Using Paid bicycle paths outside built-up areas and user-paid cycle lanes within built-up areas may also be arranged now that no special hazard able to § 45 para. 9 sentence 3 is (as before protective strip since the revised version of 2013).

Amendment 2017 (mobile phone amendment)

With the amendment of October 6, 2017, a face covering ban was introduced.

In addition, the ban on cell phones at the wheel has been extended to include other electronic devices and regular services at bus stops have been excluded.

Amendment 2019

The amendment of June 6, 2019 concerned the participation of small electric vehicles in road traffic.

Amendment 2020

Sign 350.1: Cycle expressway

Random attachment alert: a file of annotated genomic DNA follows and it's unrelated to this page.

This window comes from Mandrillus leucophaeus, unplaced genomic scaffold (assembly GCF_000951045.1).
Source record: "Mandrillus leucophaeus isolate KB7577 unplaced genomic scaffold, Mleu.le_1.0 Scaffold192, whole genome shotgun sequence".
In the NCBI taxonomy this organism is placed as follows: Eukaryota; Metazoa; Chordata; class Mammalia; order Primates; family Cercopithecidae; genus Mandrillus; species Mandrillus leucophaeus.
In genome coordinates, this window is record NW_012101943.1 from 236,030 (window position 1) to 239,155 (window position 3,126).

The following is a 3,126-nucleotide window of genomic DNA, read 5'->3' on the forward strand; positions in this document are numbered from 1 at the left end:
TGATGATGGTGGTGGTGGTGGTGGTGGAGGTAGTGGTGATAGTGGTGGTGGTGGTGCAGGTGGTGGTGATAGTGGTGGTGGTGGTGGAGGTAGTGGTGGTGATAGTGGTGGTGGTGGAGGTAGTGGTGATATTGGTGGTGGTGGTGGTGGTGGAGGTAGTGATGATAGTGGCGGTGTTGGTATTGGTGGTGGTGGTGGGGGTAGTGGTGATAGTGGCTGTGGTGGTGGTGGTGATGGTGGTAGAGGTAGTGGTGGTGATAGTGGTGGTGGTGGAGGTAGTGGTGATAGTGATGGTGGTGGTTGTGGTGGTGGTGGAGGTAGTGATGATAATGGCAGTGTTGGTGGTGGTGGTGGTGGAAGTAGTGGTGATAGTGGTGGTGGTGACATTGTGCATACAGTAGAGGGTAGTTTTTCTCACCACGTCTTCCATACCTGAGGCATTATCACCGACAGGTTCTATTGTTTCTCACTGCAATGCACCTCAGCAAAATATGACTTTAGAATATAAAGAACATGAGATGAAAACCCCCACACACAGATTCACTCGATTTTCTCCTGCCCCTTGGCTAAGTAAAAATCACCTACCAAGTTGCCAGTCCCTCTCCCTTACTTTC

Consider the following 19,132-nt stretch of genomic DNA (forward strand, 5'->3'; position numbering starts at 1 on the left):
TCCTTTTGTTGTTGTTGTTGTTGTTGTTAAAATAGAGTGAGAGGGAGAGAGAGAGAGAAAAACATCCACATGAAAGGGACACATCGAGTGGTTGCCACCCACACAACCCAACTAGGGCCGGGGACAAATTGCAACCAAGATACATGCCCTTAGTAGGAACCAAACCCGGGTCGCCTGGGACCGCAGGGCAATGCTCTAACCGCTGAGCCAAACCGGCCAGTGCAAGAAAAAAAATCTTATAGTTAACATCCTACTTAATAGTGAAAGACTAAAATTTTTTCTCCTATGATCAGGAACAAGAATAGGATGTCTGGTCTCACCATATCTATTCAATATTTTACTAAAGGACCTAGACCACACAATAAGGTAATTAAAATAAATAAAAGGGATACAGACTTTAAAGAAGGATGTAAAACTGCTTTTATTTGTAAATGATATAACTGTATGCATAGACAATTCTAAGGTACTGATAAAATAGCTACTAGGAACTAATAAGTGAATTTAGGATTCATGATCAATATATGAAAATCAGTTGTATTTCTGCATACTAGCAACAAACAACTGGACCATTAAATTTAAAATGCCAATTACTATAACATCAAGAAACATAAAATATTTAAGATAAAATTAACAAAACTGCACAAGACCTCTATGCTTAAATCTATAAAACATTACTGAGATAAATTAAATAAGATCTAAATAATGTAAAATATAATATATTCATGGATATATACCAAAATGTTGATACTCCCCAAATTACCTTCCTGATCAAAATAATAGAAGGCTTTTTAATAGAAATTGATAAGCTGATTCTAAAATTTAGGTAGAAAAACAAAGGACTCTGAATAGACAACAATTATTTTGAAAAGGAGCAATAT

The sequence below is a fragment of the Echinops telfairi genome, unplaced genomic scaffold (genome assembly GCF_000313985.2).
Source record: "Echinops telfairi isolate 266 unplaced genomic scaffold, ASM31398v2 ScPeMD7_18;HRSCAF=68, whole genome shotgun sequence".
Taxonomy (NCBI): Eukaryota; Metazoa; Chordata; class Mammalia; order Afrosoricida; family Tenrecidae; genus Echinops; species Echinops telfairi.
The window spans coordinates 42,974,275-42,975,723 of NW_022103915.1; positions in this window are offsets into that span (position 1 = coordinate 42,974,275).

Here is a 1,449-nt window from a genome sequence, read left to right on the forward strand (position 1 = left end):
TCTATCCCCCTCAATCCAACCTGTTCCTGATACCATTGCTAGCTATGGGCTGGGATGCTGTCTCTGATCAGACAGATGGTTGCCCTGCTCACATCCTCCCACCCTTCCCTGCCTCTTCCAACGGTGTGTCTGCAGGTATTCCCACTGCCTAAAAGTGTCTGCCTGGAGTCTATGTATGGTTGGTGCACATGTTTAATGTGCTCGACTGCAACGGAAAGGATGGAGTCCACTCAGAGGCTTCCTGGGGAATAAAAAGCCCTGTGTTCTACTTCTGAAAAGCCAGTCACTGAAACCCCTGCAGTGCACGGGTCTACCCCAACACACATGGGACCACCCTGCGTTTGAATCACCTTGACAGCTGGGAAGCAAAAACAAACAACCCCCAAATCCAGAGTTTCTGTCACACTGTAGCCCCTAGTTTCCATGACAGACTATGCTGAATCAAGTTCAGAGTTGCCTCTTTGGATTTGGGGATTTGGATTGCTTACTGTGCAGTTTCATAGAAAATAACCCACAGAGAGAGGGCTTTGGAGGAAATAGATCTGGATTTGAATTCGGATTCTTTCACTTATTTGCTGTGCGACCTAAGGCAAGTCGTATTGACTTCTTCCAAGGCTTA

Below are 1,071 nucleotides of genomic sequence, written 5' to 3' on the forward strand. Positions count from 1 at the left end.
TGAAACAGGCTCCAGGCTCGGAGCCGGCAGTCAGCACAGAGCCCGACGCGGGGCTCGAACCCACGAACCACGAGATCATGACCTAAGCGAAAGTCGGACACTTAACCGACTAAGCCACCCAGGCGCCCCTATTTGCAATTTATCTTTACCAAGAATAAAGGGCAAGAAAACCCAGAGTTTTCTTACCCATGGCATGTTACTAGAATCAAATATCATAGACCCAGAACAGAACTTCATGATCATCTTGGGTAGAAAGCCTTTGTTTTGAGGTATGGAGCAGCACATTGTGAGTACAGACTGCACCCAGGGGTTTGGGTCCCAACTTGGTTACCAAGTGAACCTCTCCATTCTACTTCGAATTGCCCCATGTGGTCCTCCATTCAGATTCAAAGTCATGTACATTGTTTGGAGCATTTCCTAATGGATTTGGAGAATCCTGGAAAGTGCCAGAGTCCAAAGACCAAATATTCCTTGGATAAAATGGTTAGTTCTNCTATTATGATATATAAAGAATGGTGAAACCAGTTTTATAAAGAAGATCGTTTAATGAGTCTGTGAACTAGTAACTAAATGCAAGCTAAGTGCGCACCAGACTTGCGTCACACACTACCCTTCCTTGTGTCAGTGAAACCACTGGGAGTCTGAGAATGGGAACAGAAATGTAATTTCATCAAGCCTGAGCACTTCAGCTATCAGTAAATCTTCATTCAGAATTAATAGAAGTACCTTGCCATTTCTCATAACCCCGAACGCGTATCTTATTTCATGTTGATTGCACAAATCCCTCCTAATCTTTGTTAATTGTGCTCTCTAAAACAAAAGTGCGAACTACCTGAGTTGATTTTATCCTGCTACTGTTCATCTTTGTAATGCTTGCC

The amendment of April 20, 2020 ( Federal Law Gazette I p. 814 ) enacts regulations on the green arrow for bicycle traffic , the minimum distance when overtaking, new traffic signs for the cycle expressway , bicycle zones , cargo bicycles , shark teeth and car sharing ; in force since April 28th together with an amendment to the Ordinance on the Catalog of Fines . This drastically tightened the catalog of fines: if the driver was banned from driving for one month in urban areas with two or more speed violations in urban areas with a speed of 26 km / h, the driver is already banned from driving for one month when the speed exceeds 21 km / h. The fine for a speed violation of 16 km / h or more in urban areas has also been increased. Before this amendment, the driver faced a fine of € 35.00, but since the change has been € 70.00 - this violation is therefore also an administrative offense. This should also result in a point in Flensburg, but this point did not materialize, for which reasons are not known. Even out of town, the driver is threatened with a driving ban much faster since the revision of the catalog of fines: previously this was ordered from a speed limit of 41 km / h, now from 26 km / h.